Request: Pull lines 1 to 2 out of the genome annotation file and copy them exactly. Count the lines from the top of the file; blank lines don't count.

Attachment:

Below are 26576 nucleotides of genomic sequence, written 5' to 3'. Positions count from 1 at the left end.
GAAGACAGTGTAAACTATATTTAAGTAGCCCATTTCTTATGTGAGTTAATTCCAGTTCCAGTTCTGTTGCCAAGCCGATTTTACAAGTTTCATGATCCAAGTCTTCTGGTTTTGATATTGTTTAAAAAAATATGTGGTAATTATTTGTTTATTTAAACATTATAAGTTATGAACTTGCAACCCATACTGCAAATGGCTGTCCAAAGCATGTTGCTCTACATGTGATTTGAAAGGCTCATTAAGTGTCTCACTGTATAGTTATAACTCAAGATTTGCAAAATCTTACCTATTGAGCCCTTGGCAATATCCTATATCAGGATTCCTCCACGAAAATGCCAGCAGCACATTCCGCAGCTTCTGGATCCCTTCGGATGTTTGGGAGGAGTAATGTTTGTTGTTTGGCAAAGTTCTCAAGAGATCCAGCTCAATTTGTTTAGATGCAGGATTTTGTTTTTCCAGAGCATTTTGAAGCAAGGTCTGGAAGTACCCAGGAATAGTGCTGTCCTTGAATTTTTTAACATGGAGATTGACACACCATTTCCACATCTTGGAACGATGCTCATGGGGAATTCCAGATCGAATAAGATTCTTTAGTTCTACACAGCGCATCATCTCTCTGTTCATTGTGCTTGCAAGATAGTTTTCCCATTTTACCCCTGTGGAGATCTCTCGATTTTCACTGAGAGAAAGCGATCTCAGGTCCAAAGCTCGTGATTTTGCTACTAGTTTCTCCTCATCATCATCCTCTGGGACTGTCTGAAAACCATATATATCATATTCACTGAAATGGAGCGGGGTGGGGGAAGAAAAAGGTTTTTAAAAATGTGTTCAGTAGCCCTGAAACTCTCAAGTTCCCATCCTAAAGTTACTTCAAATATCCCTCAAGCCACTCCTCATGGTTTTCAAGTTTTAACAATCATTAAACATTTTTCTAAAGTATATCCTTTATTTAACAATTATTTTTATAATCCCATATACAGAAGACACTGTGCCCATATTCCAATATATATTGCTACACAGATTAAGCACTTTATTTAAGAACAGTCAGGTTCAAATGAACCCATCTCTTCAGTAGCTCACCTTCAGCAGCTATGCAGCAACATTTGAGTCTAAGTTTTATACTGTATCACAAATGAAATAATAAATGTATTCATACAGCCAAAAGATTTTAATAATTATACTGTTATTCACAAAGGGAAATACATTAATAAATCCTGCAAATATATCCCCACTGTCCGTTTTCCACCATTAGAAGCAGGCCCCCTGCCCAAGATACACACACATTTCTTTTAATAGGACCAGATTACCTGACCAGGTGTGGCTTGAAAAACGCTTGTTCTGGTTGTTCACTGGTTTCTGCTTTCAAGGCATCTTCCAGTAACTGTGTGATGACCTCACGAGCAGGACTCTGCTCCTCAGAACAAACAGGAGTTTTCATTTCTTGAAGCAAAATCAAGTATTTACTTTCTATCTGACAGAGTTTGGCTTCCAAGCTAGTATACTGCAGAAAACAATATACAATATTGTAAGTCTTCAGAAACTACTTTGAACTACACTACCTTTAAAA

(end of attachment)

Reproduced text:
Below are 26576 nucleotides of genomic sequence, written 5' to 3'. Positions count from 1 at the left end.
GAAGACAGTGTAAACTATATTTAAGTAGCCCATTTCTTATGTGAGTTAATTCCAGTTCCAGTTCTGTTGCCAAGCCGATTTTACAAGTTTCATGATCCAAGTCTTCTGGTTTTGATATTGTTTAAAAAAATATGTGGTAATTATTTGTTTATTTAAACATTATAAGTTATGAACTTGCAACCCATACTGCAAATGGCTGTCCAAAGCATGTTGCTCTACATGTGATTTGAAAGGCTCATTAAGTGTCTCACTGTATAGTTATAACTCAAGATTTGCAAAATCTTACCTATTGAGCCCTTGGCAATATCCTATATCAGGATTCCTCCACGAAAATGCCAGCAGCACATTCCGCAGCTTCTGGATCCCTTCGGATGTTTGGGAGGAGTAATGTTTGTTGTTTGGCAAAGTTCTCAAGAGATCCAGCTCAATTTGTTTAGATGCAGGATTTTGTTTTTCCAGAGCATTTTGAAGCAAGGTCTGGAAGTACCCAGGAATAGTGCTGTCCTTGAATTTTTTAACATGGAGATTGACACACCATTTCCACATCTTGGAACGATGCTCATGGGGAATTCCAGATCGAATAAGATTCTTTAGTTCTACACAGCGCATCATCTCTCTGTTCATTGTGCTTGCAAGATAGTTTTCCCATTTTACCCCTGTGGAGATCTCTCGATTTTCACTGAGAGAAAGCGATCTCAGGTCCAAAGCTCGTGATTTTGCTACTAGTTTCTCCTCATCATCATCCTCTGGGACTGTCTGAAAACCATATATATCATATTCACTGAAATGGAGCGGGGTGGGGGAAGAAAAAGGTTTTTAAAAATGTGTTCAGTAGCCCTGAAACTCTCAAGTTCCCATCCTAAAGTTACTTCAAATATCCCTCAAGCCACTCCTCATGGTTTTCAAGTTTTAACAATCATTAAACATTTTTCTAAAGTATATCCTTTATTTAACAATTATTTTTATAATCCCATATACAGAAGACACTGTGCCCATATTCCAATATATATTGCTACACAGATTAAGCACTTTATTTAAGAACAGTCAGGTTCAAATGAACCCATCTCTTCAGTAGCTCACCTTCAGCAGCTATGCAGCAACATTTGAGTCTAAGTTTTATACTGTATCACAAATGAAATAATAAATGTATTCATACAGCCAAAAGATTTTAATAATTATACTGTTATTCACAAAGGGAAATACATTAATAAATCCTGCAAATATATCCCCACTGTCCGTTTTCCACCATTAGAAGCAGGCCCCCTGCCCAAGATACACACACATTTCTTTTAATAGGACCAGATTACCTGACCAGGTGTGGCTTGAAAAACGCTTGTTCTGGTTGTTCACTGGTTTCTGCTTTCAAGGCATCTTCCAGTAACTGTGTGATGACCTCACGAGCAGGACTCTGCTCCTCAGAACAAACAGGAGTTTTCATTTCTTGAAGCAAAATCAAGTATTTACTTTCTATCTGACAGAGTTTGGCTTCCAAGCTAGTATACTGCAGAAAACAATATACAATATTGTAAGTCTTCAGAAACTACTTTGAACTACACTACCTTTAAAA